Atbash is a set of libraries which tries to make security easier. It contains features around cryptographic keys (RSA and EC keys for example), reading and writing keys in all the different formats, algorithms (like the Diffie-Hellman Algorithm), securing JAX-RS endpoints, and many more. The top-level project is Atbash Octopus which is a complete platform for declarative security for Java SE, Java EE and Micro-Services (MicroProfile).
Besides this security focus point, some useful Java SE and MicroProfile extensions are also made available instead of just bundling them with the security features which uses them.
A new set of Atbash features are ready and are released to Maven Central. This blog post gives a short overview of the different new features but in the coming weeks, the main features are described in more detail in separate blogs.
Winter 2018 release
The first time I released multiple Atbash libraries to Maven Central was last summer, with the Summer 2018 release. Also now there are multiple features ready so I found it a good time to release again a lot of the libraries together.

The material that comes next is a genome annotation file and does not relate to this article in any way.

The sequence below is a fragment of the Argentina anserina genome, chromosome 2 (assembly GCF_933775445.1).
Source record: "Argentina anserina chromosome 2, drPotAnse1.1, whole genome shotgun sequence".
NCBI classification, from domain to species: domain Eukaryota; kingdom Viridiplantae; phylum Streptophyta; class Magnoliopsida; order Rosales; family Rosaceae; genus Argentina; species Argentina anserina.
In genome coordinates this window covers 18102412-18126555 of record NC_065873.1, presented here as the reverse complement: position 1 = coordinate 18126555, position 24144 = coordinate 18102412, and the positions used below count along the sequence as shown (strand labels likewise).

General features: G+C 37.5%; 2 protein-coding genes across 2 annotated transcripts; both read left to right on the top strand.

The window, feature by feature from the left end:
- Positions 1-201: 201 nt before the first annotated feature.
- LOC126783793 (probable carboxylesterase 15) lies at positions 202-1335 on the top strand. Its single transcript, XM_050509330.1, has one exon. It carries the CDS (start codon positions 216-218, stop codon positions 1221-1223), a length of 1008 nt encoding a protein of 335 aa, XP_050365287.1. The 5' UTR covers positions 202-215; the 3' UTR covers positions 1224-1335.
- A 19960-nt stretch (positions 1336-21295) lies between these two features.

The 3 main top features in this winter release are
- Reading and writing many cryptographic key types (RSA, EC, OCT, and DH) in many formats like PEM (including different encodings like PKCS1 and PKCS8), JWK, JWKSet, and Java KeyStore (‘old versions’ and PKCS12).
- Easy encryption helper methods (using symmetric AES keys) and methods for creating JWE objects (Encrypted JWT tokens).
- Implementation of the Diffie-Hellman algorithm to exchange data in an encrypted way without the need for exchanging the key.
The non-security highlights in this release are
- An extensible Resource API
- The option to define alternative keys for MicroProfile config.
More on them in the next section and in the upcoming dedicated blogs
Supported Java versions.
The goal of Atbash is also to bring you all those goodies, even when you are still stuck with Java 7. Therefore are libraries support Java 7 as the minimum version. But with the release of JDK 11 a few months ago, I made sure that all the libraries which are released as part of this Winter 2018 release, can also run on this new Long Term supported Java version. It only supports the Class-Path fully, there are no Java modules created.
A library containing some useful utilities for Java SE, CDI, and JSF. In the new 0.9.3 version, there are 2 major new features implemented.
With the resource API, it becomes easy to retrieve the content of a file, a class path resource, a URL or any custom defined location in a uniform way.